How many mock-ups do you need?

Andy Brennan

When managing your company’s #websitedesign (or redesign) project, getting to see a page mock-up for the first time should give you a real ‘wow’ moment. 🦄

If your designers know their onions, whatever expectations you have will be exceeded and you’ll get a glimpse at the future of your business and where you could be heading.

But for many companies, beneath the excitement lurks a trap. 🪤

🎨 How many mock-ups do you need to see before you know the concept is correct?

🎨 How many designs does a developer need before they can start building?

🎨 Could you get away with just designing a homepage and build the rest on the fly?

🎨 And why does any of this matter?

Get carried away and you could blow your budget or fall behind schedule. Cut corners and there’s a risk the finished article won’t reflect your brand, especially if you’re inadvertently delegating creative decisions to your more technically-minded team members whose expertise lies elsewhere.

📱Whatever you’re doing needs to look great on all devices, so you need to multiply all the mocks by (at least) two to ensure desktops and mobiles are covered, but beyond that this is my Awesome Foursome to get you started.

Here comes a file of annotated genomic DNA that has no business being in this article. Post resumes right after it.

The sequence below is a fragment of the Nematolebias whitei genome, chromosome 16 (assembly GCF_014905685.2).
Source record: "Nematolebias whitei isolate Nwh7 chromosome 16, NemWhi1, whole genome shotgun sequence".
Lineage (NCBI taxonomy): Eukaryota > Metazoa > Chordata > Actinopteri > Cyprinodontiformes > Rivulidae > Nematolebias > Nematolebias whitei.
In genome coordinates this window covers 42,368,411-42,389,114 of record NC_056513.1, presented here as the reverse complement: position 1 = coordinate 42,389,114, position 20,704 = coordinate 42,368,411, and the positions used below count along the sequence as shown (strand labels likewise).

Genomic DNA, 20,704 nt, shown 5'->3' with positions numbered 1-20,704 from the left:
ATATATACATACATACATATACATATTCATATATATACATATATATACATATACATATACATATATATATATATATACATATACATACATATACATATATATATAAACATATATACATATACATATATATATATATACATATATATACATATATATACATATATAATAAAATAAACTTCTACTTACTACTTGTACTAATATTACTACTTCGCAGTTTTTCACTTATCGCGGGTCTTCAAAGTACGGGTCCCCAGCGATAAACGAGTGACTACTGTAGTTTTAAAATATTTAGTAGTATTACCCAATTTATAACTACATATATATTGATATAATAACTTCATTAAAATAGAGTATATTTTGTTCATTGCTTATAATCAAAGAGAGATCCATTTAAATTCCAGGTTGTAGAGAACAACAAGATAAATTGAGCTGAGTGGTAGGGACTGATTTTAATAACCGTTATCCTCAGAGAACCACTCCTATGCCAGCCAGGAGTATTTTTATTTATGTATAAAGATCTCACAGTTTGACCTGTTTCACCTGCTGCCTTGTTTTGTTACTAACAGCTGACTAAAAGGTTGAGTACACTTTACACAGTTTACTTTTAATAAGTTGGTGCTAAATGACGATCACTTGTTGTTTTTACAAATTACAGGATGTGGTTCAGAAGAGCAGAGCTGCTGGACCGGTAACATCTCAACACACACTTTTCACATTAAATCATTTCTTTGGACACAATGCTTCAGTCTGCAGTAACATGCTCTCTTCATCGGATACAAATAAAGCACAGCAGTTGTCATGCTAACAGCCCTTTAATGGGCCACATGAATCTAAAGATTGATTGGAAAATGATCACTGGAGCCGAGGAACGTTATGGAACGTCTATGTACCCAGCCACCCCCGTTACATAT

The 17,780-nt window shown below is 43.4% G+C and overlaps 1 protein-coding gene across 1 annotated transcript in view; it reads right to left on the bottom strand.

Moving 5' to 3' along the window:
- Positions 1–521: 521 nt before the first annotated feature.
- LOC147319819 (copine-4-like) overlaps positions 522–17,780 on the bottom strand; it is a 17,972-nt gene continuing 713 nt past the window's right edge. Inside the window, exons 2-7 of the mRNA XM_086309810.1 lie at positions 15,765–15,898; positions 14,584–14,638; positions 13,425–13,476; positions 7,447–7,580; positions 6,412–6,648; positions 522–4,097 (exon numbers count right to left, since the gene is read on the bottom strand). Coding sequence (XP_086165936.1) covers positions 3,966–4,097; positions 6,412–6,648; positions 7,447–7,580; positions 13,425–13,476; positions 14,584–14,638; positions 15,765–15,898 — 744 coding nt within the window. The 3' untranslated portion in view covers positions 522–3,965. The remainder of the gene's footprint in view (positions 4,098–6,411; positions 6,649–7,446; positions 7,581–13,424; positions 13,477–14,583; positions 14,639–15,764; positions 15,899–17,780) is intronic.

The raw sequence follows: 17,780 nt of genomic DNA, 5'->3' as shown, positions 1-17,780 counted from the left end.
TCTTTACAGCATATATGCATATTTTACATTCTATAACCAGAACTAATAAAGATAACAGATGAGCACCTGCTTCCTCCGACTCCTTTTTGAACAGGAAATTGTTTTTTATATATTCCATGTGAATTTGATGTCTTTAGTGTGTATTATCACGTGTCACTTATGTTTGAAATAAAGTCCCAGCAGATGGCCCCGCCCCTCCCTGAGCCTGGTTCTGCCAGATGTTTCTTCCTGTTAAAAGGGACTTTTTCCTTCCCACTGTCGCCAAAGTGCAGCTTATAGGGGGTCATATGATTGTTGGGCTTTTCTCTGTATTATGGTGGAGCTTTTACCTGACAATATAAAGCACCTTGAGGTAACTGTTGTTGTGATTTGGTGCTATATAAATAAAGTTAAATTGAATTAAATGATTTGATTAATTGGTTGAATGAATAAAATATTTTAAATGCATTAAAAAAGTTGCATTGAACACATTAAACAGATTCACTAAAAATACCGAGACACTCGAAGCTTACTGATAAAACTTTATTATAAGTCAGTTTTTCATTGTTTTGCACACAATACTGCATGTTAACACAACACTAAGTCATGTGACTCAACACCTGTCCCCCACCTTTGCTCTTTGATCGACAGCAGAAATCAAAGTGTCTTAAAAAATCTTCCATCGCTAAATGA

✅ Homepage – If you get this right and your fonts, colours, images, icons, basic calls to action (CTA) and navigation can all be ticked off the list. And as many of these elements will probably get used across the site I’d recommend you nut this page before moving on to the others.

✅ A standard content page – Here you’re looking to show how text, images and photos will work on pages where you delve into more detail with your content. You want to highlight how any differences in design will manifest on your sub pages. For example, a shift in colours or imagery styles.

✅ Functional pages – How does your website add the most value to your business? Whether it’s directly with an ecommerce store, a job search or a ‘Hire me now’ button, or indirectly by building brand awareness or encouraging people to sign up for your newsletter. Make sure this page is on your list.

✅ Navigation and sign-posts – This is often overlooked, but it’s arguably the most important of them all as this sets how people will interact (and hopefully transact) with your website. So don’t just mock up how the five or six items in your top navigation will sit in that bar at the top, make sure you’ve thought about what happens when someone clicks or hovers over that area…and do this for mobile too.

🧱 If you think about your design elements as modular components that can be used anywhere on your site, the above list could comfortably cover 80% – 90% of your website. And if you really feel it’s essential, you might have a go at your Blog or Contact Us pages too…just don’t waste time and money on a design file no one is ever going to open.